For many reasons, parents and teachers may fail to intervene when they spot LGBTQ teens in trouble. Can Google help?

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Hank Greely writes, When He Jiankui announced the birth of twin girls whose DNA he had modified … he justified his actions on the ground that he had given the two girls lifetime immunity from HIV infection. … Not only was He ethically wrong in doing this work, but its scientific basis was even weaker than generally recognized.

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Criminal charges for a medical error are unusual, patient safety experts say. Some are voicing concern that the move sets a precedent that may actually make hospitals less safe by making people hesitant to report errors

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Do You See What AI Sees?

March 22, 2019

Study finds that humans can think like computers. Artificial intelligence can be fooled by certain images—and new research shows that humans tend to agree with the computers

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My Human Doctor

October 4, 2018

Medical school teaches us to examine, to research, to treat. We don’t learn to err and recover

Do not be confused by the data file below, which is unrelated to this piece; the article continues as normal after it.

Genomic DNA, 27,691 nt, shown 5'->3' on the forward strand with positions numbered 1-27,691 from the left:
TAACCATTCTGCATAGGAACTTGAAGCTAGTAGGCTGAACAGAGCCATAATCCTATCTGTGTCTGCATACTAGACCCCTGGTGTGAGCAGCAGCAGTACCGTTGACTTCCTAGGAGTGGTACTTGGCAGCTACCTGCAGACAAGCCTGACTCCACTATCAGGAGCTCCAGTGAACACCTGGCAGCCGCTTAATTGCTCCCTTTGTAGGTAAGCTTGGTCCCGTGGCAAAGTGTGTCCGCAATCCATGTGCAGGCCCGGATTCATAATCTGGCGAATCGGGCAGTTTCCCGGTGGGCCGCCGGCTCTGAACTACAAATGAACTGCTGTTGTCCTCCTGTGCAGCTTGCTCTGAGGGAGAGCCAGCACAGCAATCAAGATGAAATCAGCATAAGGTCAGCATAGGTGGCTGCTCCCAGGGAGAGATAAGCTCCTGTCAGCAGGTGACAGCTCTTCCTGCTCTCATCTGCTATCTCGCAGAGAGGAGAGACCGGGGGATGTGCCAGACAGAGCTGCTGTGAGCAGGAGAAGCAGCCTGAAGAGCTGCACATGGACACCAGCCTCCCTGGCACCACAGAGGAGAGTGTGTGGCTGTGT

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Joseph Fins writes, “The last time I saw Margaret Worthen was in November 2012. She was in New York participating in a study of patients with severe brain injury. As soon as I walked into her room, I knew something had changed. She was still immobile, but she noticed my presence, was more attentive and engaged…”

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Hospital officials in Washington state have apologized after failing for months to inform a pregnant woman she was likely infected with the Zika virus that can cause devastating birth defects

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Artificial intelligence is not just creeping into our personal lives and workplaces—it’s also beginning to appear in the doctor’s office. The prospect of being diagnosed by an AI might feel foreign and impersonal at first, but what if you were told that a robot physician was more likely to give you a correct diagnosis?

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